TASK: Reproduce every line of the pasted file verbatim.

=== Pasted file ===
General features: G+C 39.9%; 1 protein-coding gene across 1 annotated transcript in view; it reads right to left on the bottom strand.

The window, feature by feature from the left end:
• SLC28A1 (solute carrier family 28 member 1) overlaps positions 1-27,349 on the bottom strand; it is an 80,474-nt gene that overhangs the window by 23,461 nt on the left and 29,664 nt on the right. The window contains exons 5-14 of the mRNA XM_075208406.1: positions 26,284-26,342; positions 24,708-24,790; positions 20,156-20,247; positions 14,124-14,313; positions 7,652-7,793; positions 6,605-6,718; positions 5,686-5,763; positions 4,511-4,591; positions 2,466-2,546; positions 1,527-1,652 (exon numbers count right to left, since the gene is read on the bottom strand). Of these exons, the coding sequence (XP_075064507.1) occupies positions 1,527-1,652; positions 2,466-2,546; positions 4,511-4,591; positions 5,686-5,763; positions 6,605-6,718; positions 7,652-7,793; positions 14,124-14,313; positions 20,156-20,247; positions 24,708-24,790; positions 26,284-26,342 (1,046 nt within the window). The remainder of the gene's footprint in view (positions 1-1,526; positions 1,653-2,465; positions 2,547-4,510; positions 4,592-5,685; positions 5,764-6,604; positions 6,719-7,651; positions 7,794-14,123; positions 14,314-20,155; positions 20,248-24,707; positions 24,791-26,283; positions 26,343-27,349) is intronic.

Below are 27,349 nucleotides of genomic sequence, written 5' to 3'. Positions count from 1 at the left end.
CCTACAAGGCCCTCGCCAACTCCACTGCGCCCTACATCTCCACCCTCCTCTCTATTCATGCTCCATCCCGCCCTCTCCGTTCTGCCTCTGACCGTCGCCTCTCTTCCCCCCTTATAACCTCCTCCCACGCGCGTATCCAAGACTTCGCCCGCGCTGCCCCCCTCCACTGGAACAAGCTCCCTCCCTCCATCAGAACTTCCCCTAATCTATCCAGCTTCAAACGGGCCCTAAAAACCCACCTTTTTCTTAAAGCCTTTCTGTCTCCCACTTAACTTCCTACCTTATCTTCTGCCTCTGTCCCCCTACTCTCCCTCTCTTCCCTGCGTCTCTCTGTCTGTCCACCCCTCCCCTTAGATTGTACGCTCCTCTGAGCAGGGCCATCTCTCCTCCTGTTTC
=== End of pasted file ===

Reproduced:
General features: G+C 39.9%; 1 protein-coding gene across 1 annotated transcript in view; it reads right to left on the bottom strand.

The window, feature by feature from the left end:
• SLC28A1 (solute carrier family 28 member 1) overlaps positions 1-27,349 on the bottom strand; it is an 80,474-nt gene that overhangs the window by 23,461 nt on the left and 29,664 nt on the right. The window contains exons 5-14 of the mRNA XM_075208406.1: positions 26,284-26,342; positions 24,708-24,790; positions 20,156-20,247; positions 14,124-14,313; positions 7,652-7,793; positions 6,605-6,718; positions 5,686-5,763; positions 4,511-4,591; positions 2,466-2,546; positions 1,527-1,652 (exon numbers count right to left, since the gene is read on the bottom strand). Of these exons, the coding sequence (XP_075064507.1) occupies positions 1,527-1,652; positions 2,466-2,546; positions 4,511-4,591; positions 5,686-5,763; positions 6,605-6,718; positions 7,652-7,793; positions 14,124-14,313; positions 20,156-20,247; positions 24,708-24,790; positions 26,284-26,342 (1,046 nt within the window). The remainder of the gene's footprint in view (positions 1-1,526; positions 1,653-2,465; positions 2,547-4,510; positions 4,592-5,685; positions 5,764-6,604; positions 6,719-7,651; positions 7,794-14,123; positions 14,314-20,155; positions 20,248-24,707; positions 24,791-26,283; positions 26,343-27,349) is intronic.

Below are 27,349 nucleotides of genomic sequence, written 5' to 3'. Positions count from 1 at the left end.
CCTACAAGGCCCTCGCCAACTCCACTGCGCCCTACATCTCCACCCTCCTCTCTATTCATGCTCCATCCCGCCCTCTCCGTTCTGCCTCTGACCGTCGCCTCTCTTCCCCCCTTATAACCTCCTCCCACGCGCGTATCCAAGACTTCGCCCGCGCTGCCCCCCTCCACTGGAACAAGCTCCCTCCCTCCATCAGAACTTCCCCTAATCTATCCAGCTTCAAACGGGCCCTAAAAACCCACCTTTTTCTTAAAGCCTTTCTGTCTCCCACTTAACTTCCTACCTTATCTTCTGCCTCTGTCCCCCTACTCTCCCTCTCTTCCCTGCGTCTCTCTGTCTGTCCACCCCTCCCCTTAGATTGTACGCTCCTCTGAGCAGGGCCATCTCTCCTCCTGTTTC